A. Timely Payment of Earned Wages.

West Marine moves to dismiss plaintiffs' claim for the non-payment of wages under California Labor Code Section 204. Plaintiffs allege that as hourly-paid assistant managers, they were tasked with closing the West Marine facilities in the evening, as well as, traveling "more than a mile from the West Marine facilities at which [p]laintiffs were employed, " to the bank to make deposits of the daily receipts (Third Amd. Compl. ¶ 15). West Marine, allegedly, failed to compensate hourly-paid assistant mangers for this off-the-clock work, instead crediting them with a flat fifteen-minute "timecard correction, " "despite the fact that it took them longer than fifteen minutes to compete their duties" ( id. at ¶ 14). New, unstricken allegations in the operative complaint state:

Defendant knew that Plaintiffs and Members of the Off-the-Clock Class were not being compensated for time actually worked, but Defendant did not reimburse them or compensate them for time actually worked.
* * *
In fact, when Plaintiff Fields and other employees informed managers that the blanket fifteen-minute timecard correction policy did not compensate them for actual time worked, managers dismissed and ignored their concerns and complaints.

( id. at ¶¶ 35, 14).

This order holds that plaintiffs state a valid claim for the non-payment of wages. The February 7 order dismissed plaintiffs' wage claim because it failed to allege that plaintiffs informed their managers that the off-the-clock work took in excess of fifteen minutes. This deficiency has been rectified. Plaintiffs explicitly allege that West Marine knew that employees working off-the-clock were not properly being compensated. Furthermore, common sense dictates that locking up the store and traveling "more than a mile" to make bank deposits might well take longer than fifteen minutes. The allegations pled meet the plausibility test. The question of whether plaintiffs actually informed their managers that they were being forced to work in excess of fifteen minutes off-the-clock goes to the merits of the claim and is not properly addressed on this motion.

West Marine raises several arguments for why this claim should be dismissed. First, West Marine contends that the allegations of the complaint are merely "formulaic recitation of the elements of the cause of action" (Br. 4). Not so. As described above, plaintiffs have properly pled the elements of the claim and supported them with specific factual allegations.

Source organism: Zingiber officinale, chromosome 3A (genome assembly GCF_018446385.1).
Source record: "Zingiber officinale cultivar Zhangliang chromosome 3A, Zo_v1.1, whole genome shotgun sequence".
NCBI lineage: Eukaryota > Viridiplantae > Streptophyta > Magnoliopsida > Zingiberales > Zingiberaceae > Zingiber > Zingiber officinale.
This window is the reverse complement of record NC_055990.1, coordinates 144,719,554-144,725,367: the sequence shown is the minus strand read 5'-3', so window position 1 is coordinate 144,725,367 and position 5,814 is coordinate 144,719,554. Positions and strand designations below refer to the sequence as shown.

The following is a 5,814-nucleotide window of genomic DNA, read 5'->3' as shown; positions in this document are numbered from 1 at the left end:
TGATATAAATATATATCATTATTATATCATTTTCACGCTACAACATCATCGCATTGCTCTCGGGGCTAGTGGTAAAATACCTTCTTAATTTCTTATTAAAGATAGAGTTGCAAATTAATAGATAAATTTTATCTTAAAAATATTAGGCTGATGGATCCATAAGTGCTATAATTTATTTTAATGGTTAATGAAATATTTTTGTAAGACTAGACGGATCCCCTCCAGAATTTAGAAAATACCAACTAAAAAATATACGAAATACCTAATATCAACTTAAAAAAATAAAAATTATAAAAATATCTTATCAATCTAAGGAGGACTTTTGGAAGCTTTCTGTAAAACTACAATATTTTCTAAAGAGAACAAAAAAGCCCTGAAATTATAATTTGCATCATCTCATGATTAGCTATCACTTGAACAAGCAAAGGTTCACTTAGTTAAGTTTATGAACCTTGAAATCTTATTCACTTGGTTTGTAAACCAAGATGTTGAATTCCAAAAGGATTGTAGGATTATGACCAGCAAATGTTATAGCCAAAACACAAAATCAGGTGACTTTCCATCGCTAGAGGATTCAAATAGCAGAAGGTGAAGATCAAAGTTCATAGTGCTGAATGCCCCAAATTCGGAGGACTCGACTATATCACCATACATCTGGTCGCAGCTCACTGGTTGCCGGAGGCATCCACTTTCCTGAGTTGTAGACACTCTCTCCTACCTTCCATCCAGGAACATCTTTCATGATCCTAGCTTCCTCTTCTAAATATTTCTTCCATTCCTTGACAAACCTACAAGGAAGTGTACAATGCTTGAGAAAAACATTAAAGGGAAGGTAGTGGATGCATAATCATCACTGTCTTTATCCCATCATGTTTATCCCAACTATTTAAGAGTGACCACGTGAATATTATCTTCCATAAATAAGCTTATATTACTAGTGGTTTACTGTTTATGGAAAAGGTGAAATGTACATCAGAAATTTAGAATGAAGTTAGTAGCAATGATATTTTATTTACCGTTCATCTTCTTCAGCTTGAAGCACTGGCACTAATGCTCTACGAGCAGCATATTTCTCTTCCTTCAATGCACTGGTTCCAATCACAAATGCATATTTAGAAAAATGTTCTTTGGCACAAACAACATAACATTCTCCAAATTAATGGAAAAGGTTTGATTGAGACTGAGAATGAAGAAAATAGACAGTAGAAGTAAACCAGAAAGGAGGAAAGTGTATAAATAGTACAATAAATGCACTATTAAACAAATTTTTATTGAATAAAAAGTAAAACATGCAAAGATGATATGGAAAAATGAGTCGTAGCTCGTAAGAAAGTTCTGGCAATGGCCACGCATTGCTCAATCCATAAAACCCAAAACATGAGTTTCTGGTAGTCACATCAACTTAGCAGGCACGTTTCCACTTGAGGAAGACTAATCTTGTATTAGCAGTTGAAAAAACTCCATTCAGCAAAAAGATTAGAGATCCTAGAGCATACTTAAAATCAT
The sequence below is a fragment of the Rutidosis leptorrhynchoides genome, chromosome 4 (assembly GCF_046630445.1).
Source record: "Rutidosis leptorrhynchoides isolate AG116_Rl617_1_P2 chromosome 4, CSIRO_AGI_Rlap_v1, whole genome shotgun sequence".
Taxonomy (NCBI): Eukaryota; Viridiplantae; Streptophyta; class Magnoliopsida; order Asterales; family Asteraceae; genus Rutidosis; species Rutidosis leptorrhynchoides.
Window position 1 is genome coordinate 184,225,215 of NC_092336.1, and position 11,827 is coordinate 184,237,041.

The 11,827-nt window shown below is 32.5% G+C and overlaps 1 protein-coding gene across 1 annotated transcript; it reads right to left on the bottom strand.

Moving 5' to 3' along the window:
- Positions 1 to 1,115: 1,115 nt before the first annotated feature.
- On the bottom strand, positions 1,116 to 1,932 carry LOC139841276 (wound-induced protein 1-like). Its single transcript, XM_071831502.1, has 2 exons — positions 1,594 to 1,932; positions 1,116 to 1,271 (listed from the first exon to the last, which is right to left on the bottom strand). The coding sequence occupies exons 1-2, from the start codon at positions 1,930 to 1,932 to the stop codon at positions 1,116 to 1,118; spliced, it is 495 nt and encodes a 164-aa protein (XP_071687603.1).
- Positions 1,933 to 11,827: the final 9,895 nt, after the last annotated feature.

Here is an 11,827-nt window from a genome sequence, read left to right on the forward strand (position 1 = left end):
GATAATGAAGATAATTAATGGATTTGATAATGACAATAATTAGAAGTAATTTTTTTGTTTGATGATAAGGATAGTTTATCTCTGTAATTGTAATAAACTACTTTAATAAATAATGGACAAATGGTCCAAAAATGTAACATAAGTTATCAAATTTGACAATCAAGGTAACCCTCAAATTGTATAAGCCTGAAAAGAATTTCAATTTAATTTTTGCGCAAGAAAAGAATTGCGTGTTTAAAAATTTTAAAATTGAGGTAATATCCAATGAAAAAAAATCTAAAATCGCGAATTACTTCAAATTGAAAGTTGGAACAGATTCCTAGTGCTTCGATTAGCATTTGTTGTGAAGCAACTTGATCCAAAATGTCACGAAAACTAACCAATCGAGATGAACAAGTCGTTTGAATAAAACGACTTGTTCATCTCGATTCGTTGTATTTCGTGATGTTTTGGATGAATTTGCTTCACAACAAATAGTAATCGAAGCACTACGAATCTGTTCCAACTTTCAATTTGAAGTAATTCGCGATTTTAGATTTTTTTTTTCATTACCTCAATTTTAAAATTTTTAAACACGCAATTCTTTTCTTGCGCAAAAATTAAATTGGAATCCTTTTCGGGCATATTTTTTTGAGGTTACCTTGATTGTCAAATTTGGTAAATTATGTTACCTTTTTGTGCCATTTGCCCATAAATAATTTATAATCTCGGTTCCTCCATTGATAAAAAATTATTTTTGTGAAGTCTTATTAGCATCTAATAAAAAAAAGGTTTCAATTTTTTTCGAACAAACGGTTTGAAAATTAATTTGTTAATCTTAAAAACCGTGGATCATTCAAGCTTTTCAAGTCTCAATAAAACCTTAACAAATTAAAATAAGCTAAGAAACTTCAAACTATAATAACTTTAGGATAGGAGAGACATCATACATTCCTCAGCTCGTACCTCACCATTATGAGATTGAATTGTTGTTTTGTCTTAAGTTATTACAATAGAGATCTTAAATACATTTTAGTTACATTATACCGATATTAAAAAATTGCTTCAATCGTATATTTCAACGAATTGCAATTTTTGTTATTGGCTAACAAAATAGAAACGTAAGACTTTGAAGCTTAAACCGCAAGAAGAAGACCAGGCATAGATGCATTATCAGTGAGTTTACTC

Second, West Marine contends that plaintiff Taylor should be dismissed because only "plaintiff Fields and other employees" are alleged to have informed managers that the fifteen-minute timecard correction was not long enough to compensate them for their actual time worked.

Regardless of whether plaintiff Taylor is alleged to have informed her manager, the complaint states a valid claim because it alleges that West Marine knew that plaintiff Taylor's off-the-clock duties took in excess of fifteen minutes. In addition, whether plaintiff Taylor was one of the "other employees" who went further and directly informed her manager is a dispute for the jury. Accordingly, the claim will not be dismissed as to plaintiff Taylor.

Third, West Marine argues that plaintiffs failed to "follow the written policy attached to [the complaint] requiring [them] to manually or electronically make a written record of hours worked'" (Br. 4). This argument falls outside the pleadings. The employee handbook does not directly address the issue other than to say, "[a]ll non-exempt Associates must either manually or electronically make a daily record of hours worked which is submitted to their Supervisor" (Third Amd. Compl. Exh. 1 at 21). Whether plaintiffs should have, or could have, made records of time worked off-the-clock is a dispute for trial or summary judgment.

Fourth, at the hearing, defense counsel argued that the "amended complaint is unchanged" and that the Court would be "contradicting [its] prior ruling in this case" if it were to allow the claim: